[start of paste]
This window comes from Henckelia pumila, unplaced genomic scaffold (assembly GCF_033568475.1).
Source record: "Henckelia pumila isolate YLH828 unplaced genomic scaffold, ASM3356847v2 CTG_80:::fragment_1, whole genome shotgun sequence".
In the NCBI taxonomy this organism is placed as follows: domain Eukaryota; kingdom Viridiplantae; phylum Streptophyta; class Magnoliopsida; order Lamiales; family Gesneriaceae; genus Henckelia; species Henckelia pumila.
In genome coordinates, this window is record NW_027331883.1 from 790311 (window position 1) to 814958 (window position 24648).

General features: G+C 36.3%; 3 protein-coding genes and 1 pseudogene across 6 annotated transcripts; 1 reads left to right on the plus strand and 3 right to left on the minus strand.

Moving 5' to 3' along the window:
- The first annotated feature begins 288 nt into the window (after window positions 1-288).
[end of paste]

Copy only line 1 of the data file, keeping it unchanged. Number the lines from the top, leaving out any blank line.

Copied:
This window comes from Henckelia pumila, unplaced genomic scaffold (assembly GCF_033568475.1).